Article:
Strange visions of a monochromatic world. Bizarre sensations of physical transparency.

At first, Donovan fears he’s losing his grip on reality, but as the week wears on and the odd afflictions intensify, he wonders if he is truly fading from existence.

Ad odd mixture of fantasy, science fiction, horror and thriller. This is an intriguing story of what happens when boredom takes over. It’s a satisfying story, but at the end, not much is explained.



Gormenghast is a fantasy series by British author Mervyn Peake, about the inhabitants of Castle Gormenghast, a sprawling, decaying, gothic-like structure.

There are three novels, Titus Groan (1946), Gormenghast (1950), Titus Alone (1959) and a novella, Boy in Darkness (1956), whose canonical status is debated. Peake was writing a fourth novel, Titus Awakes at the time of his death, which was later completed and released by Peake’s widow in 2009.

I first read the first two books in the 1980s and was impresses with the rich, evocative writing that has stayed with me. The books were made into a four part TV series in 200, which I’m sure I saw in TV. The DVD was released in 2008.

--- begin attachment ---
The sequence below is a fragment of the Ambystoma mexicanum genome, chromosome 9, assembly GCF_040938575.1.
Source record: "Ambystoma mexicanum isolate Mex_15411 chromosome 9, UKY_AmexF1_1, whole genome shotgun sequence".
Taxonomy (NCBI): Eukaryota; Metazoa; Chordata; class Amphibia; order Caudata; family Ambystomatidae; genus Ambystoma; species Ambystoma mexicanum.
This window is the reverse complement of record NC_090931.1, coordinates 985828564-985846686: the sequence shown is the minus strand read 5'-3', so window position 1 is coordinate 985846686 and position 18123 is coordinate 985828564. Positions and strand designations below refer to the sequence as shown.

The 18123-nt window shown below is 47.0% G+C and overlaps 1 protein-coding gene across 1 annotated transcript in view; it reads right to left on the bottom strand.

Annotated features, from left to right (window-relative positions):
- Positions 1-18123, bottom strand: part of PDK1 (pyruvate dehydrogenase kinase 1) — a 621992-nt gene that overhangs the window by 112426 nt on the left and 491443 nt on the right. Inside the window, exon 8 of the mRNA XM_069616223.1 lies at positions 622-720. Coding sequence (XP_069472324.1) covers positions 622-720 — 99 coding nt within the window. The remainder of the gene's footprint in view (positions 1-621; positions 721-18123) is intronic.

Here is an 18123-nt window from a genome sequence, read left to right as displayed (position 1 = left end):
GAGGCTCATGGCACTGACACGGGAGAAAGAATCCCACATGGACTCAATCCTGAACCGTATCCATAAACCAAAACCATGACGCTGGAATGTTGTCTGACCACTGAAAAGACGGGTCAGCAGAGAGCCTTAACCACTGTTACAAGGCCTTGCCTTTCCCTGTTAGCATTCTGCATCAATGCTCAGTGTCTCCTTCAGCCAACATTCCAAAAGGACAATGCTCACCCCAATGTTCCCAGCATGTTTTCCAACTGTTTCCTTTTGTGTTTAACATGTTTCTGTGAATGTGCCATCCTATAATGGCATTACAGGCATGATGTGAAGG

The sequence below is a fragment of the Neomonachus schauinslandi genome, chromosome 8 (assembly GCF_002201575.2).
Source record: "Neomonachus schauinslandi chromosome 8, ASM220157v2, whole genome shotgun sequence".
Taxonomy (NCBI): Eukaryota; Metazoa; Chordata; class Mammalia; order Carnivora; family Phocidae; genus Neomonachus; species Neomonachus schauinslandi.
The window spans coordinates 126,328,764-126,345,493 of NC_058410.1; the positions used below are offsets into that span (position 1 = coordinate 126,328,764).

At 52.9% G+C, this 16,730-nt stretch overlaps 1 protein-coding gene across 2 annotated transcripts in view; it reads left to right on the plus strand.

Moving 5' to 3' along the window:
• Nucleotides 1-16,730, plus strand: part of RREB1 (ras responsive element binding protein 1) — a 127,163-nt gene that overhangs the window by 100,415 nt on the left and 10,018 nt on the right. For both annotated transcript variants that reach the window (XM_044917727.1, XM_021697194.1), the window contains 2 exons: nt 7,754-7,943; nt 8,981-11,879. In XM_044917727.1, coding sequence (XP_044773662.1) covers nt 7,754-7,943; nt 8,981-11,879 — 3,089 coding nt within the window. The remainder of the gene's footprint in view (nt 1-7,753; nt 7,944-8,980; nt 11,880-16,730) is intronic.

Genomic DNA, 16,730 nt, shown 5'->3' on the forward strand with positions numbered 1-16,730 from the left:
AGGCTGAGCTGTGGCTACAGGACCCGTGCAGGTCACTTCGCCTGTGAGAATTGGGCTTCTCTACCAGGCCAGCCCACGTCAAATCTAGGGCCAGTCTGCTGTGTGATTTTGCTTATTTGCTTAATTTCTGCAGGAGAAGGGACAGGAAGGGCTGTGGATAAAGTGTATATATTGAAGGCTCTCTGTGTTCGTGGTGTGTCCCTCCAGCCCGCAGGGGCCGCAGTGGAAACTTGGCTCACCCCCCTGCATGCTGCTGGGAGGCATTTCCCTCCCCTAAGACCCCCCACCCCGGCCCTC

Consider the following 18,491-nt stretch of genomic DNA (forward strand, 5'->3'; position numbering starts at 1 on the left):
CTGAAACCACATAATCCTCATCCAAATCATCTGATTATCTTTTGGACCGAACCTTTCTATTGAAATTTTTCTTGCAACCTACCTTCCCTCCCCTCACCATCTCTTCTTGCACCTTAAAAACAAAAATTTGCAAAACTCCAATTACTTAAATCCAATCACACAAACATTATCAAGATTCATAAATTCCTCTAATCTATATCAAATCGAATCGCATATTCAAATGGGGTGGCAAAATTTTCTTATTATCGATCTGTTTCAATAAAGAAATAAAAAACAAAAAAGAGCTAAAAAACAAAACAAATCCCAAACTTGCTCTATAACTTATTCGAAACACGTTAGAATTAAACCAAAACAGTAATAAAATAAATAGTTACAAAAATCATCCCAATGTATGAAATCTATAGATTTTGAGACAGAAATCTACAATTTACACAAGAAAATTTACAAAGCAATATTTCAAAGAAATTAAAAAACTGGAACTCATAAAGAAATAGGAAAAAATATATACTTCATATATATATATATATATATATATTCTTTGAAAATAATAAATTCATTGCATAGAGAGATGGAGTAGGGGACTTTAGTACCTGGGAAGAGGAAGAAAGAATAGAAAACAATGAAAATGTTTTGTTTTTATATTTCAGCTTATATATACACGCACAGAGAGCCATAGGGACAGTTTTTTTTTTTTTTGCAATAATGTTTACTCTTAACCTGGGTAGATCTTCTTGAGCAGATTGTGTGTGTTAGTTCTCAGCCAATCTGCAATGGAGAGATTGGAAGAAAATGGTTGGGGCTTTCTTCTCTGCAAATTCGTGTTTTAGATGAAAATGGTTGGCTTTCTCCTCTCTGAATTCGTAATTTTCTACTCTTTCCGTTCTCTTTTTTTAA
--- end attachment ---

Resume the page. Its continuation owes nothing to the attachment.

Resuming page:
This re-viewing does show up some of the production values of the time. Everything that is a model, looks like a model. And it’s lit like a stage production. Clearly most was produced on a sound stage. There are some great performances, notably Ian Richardson, Christopher Lee and Stephen and Fry. John Sessions is great as the nutty doctor.

Last Bounty

The Last Bounty
by Barry J. Hutchison

(part of the Pew! Pew! collection)

How far would you go to save your arch-nemesis?